EvoS Journal: The Journal of the Evolutionary Studies Consortium
Volume 8, Special Issue 3, 2016
Is this Stall Taken? Territoriality in Women’s Bathroom Behavior
Cormier, B., Langille, L., Daley, S., Roddi, J., Blanchard, J., Metzen, K., & Fisher, M.
Ruback and Juieng (2006) found that people who have parked a vehicle in a public parking space exhibit territoriality when an intruder is waiting in a car for the same spot. They argue that a parking space represents a small, temporary territory that one may feel compelled to possess and defend. Based on this study, we investigated whether these findings could be extended to the context of women’s public bathroom stalls, which are similar to parking spaces in that they are temporarily occupied and have clear boundaries. We hypothesized that women take longer to exit a bathroom stall when there are others waiting. We conducted an observational study where women were timed for how long they spent in the bathroom stall when there was no one waiting, versus when there was a line, in two locations. Overall, the hypothesis was not supported, as average time spent in the stall did not significantly differ according to the presence or absence of waiting individuals. However, in one sample where there may be a sense of camaraderie, tentative results suggest women take longer in the stall when there is no line. In the second sample where individuals do not know each other, there was no difference. We discuss the need for examining territorial behaviour in modern contexts, and the importance of human ethological research.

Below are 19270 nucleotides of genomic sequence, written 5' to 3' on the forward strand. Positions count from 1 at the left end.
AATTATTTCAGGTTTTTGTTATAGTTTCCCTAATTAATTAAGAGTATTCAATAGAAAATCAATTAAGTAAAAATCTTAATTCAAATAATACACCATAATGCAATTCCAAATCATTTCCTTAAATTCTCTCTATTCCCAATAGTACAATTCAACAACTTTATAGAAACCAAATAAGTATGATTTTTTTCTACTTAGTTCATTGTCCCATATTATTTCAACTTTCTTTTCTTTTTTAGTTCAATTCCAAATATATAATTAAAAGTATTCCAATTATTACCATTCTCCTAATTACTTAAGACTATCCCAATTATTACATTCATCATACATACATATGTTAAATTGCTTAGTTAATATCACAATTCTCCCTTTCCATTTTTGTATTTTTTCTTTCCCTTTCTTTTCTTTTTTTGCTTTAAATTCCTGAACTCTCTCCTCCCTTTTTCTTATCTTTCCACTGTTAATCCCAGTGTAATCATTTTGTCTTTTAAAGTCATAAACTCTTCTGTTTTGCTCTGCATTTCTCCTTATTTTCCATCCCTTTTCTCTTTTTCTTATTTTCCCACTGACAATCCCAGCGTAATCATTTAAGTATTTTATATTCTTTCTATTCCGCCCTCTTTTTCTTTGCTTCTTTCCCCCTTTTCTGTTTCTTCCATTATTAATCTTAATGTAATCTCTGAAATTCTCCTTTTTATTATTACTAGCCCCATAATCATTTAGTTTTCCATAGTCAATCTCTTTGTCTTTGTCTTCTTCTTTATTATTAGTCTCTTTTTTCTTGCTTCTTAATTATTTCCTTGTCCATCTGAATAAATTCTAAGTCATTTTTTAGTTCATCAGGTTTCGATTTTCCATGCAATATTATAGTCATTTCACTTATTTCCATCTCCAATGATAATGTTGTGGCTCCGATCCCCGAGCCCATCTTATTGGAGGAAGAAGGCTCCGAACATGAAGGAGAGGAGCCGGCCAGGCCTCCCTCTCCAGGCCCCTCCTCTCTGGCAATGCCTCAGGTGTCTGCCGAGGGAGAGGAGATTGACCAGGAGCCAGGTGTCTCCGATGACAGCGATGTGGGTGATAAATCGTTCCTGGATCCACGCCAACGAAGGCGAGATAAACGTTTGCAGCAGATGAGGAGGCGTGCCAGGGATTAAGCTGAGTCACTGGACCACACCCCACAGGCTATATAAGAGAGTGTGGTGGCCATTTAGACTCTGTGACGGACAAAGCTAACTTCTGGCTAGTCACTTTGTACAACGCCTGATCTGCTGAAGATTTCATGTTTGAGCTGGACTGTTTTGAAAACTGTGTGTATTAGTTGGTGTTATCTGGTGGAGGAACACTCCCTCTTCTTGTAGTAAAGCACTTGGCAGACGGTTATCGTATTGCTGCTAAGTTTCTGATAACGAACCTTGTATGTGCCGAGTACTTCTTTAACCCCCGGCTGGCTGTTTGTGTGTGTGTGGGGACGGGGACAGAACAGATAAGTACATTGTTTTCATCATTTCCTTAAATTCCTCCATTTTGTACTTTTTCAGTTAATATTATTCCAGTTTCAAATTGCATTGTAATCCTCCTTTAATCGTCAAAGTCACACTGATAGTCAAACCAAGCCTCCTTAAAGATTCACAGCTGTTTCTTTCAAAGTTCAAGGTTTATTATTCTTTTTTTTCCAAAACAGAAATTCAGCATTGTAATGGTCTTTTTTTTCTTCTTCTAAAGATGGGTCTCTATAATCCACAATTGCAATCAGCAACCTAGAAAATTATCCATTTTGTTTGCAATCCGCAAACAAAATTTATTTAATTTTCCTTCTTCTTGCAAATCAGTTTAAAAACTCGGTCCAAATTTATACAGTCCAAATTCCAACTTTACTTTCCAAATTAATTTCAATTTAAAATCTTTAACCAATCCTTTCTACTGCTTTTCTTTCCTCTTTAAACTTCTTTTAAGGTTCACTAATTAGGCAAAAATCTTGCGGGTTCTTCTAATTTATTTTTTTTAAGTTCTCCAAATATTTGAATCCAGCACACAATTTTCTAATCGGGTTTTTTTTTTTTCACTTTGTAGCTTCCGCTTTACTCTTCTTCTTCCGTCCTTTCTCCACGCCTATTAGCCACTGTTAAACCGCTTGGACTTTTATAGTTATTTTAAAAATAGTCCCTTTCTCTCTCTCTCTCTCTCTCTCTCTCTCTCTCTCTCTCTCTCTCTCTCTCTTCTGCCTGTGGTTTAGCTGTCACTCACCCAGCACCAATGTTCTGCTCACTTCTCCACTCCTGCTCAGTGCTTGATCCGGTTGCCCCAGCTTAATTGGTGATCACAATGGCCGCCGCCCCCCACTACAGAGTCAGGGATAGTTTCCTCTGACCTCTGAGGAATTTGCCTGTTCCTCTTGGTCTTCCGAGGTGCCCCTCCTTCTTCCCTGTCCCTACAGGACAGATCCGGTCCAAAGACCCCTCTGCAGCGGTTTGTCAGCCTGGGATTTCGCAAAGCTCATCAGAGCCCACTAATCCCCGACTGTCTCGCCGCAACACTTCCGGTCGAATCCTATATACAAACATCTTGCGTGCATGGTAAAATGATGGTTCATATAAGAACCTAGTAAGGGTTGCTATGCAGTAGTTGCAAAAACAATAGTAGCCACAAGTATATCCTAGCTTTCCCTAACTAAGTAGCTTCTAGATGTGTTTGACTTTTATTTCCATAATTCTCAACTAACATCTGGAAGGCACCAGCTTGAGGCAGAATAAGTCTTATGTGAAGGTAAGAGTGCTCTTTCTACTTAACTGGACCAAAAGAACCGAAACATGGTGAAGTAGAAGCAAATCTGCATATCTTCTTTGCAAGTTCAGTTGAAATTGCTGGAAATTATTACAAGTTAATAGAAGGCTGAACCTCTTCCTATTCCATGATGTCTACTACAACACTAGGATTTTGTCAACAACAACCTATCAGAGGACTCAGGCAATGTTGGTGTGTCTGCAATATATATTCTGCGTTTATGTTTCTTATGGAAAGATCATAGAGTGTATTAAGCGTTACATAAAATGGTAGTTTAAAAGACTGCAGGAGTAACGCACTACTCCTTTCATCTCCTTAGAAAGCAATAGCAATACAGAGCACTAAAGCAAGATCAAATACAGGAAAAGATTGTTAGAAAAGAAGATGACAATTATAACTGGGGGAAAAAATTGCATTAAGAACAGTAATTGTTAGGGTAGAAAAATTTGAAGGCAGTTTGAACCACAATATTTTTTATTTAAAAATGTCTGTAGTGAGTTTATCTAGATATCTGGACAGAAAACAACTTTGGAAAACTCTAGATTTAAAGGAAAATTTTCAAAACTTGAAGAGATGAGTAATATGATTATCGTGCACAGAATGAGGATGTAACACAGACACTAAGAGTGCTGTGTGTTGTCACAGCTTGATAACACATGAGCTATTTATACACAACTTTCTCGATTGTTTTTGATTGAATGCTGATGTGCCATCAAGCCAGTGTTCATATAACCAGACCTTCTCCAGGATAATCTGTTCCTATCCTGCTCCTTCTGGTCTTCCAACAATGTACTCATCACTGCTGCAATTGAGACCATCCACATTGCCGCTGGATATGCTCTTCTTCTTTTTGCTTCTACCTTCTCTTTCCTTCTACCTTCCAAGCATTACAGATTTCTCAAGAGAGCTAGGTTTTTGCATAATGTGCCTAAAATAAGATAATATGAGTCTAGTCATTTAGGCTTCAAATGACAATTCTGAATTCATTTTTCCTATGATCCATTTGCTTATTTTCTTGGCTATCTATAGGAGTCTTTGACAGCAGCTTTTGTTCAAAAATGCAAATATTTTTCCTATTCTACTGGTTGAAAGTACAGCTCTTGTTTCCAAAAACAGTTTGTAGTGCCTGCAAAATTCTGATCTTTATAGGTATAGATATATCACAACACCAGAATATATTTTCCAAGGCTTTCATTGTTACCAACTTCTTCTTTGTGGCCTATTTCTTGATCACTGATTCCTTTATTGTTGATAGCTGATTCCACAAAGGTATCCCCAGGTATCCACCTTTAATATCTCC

How to cite this article:
Cormier, B., Langille, L., Daley, S., Roddi, J., Blanchard, J., Metzen, K., & Fisher, M. (2017). Is this stall taken? Territoriality in women’s bathroom behavior. The Journal of the Evolutionary Studies Consortium, 8, Sp. Iss. (3), 16-23.